In a new segment on Monday, CNN’s Christiane Amanpour offered her two cents on Hillary Clinton’s bizarre health problems: a year of “relentless campaigning” without much break and pure sexism. That’s right! To this veteran CNN reporter, Clinton is treated differently from her male counterparts who’ve “fallen ill,” as she described it, simply because she’s a woman.
“But surely this can’t be a case for a human being having an off day,” Amanpour said sarcastically. “Nope! Like so many things Hillary, the media are having a field day. Off to the races with another debilitating case of indignant outrage. This must be another typical Clinton conspiracy to fool them with a total transparency breakdown.”
Amanpour was talking about media bias while being biased. There’s a shocker! If only she took the opportunity to take a jab at Donald Trump, which of course, she did: “Talk about transparency breakdown. What about Donald Trump’s tax returns? Where are they?”
Now back to Clinton and the lecture on feminism:
“Can’t a girl have a sick day or two? Don’t get me started, because when it comes to overqualified women having to try a hundred times harder than under qualified men to get a break, or even a level playing field, well, we know that story.”
Amanpour then mocked our 14th president, Franklin Pierce, who was given the nickname “Fainting Frank” by his opponents after he fainted twice during battles in the Mexican War of 1847. She made sure to point out how he was considered a coward. Here’s what she conveniently left out:
Pierce entered the army in 1846 as a private and quickly rose to the rank of colonel, and then brigadier general. At the Battle of Contreras on August 19, 1847, his horse reared, causing Pierce to sustain a groin injury on the pommel of the saddle. He passed out and fell from his horse, sustaining a serious knee injury in the process. His horse also fell. Pierce came to, mounted another horse, and returned to battle. The next day, while leading his troops into the Battle of Churubusco, Pierce reinjured his knee and passed out again. Although both episodes of Pierce’s loss of consciousness were associated with painful injuries, his political opponents made much of these events in later years, implying that he fainted out of cowardice, and dubbing him “Fainting Frank.”
That’s a bit different than the kind of luxurious campaigning Clinton does; what with all the five-star hotels, gourmet meals, air-conditioned/bulletproof transportation, and the finest medical staff a girl could dream of. Pierce was being shot at and starving, but Clinton has a grueling schedule!
Then, Amanpour reminded us of “George Bush senior throwing up all over the Japanese prime minister and then fainting at a state dinner.”
“And he oversaw the fall of the Soviet Union and even won the first Gulf War,” she added in hopes of making her point. Bush was actually suffering from 24-hour flu and a lot of embarrassment afterward.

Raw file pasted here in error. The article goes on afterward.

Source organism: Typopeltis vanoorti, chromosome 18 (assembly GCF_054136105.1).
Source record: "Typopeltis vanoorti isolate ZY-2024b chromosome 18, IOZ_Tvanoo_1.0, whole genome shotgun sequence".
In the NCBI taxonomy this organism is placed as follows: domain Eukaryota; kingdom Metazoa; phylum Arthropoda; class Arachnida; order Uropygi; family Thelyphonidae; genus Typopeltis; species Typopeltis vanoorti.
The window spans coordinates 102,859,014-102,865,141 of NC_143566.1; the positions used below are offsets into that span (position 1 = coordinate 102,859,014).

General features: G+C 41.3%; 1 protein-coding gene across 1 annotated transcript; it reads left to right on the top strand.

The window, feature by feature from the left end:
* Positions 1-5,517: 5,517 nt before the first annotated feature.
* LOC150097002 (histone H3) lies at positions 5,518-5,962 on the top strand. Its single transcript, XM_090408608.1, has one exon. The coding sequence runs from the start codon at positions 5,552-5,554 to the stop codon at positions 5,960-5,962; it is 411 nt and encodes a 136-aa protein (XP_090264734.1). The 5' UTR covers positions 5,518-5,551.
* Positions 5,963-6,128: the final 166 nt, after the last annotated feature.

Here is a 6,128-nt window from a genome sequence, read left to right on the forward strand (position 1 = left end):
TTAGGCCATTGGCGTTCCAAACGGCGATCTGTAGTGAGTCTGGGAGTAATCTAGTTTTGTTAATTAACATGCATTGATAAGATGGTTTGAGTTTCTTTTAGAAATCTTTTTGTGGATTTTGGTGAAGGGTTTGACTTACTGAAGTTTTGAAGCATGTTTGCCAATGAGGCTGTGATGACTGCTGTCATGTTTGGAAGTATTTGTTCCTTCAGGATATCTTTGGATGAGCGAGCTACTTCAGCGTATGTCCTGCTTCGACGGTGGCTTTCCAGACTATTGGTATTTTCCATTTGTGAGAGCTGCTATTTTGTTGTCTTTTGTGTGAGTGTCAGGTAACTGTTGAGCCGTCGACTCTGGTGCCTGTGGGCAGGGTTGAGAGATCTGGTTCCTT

Amanpour continued traveling down memory lane:
“Considering the media outrage over Hillary failing to tell them that she had pneumonia on Friday, consider the media actively shielding some great American presidents. Agreeing, for instance, not to show these photographs of Franklin Delano Roosevelt, whose polio kept him confined to a wheel chair. But did that stop his New Deal for America or winning World War II?
“And then, there’s everyone’s favorite president, John F. Kennedy. Now, he saved the world from possible nuclear armageddon during the Cuban Missile Crisis, called for a new frontier in space, and generally inspired whole generations around the globe, while the press kept secret his painful struggle with Addison’s disease.
“Leading the world in sickness and in health — if the boys can do it, why not the women?”
Jim Geraghty of the National Review explains why both of those presidents are bad examples to compare to Clinton’s situation:
One implied conclusion is that because both presidents are remembered fondly — particularly by Democrats — the dishonesty that was perpetuated about their medical conditions was, in retrospect, a necessary evil…
But because FDR is remembered as leading the country during World War II, and Kennedy’s presidency is popularly remembered as a national Camelot tragically ended before its time, few see either man as a cautionary tale.
In Geraghty’s assessment, Massachusettes Senator Paul Tsongas is a much better example to use for “the potentially tragic consequences of lying about a presidential candidate’s health.”
Tsongas suffered from cancer of the lymph nodes but claimed he was cured during the 1992 election when he entered the presidential contest. He ended up winning New Hampshire but withdrew later after Bill Clinton gained ground. Later that year, Tsongas reported a new growth in his stomach and began treatment. Had he won, he would not have seen the end of his first term. He died in January 1997.
Tsongas’s situation brought about the need for public disclosure about candidates health, Geraghty said. Subsequently, Bill Clinton released eleven pages of his medical records shortly after and said he thought the public had a right to know his, or any other president/candidate’s health.
“Now that his wife is running for president, that comment seems to be as forgotten as Tsongas,” stated Geraghty.
Watch Amanpour’s video below:
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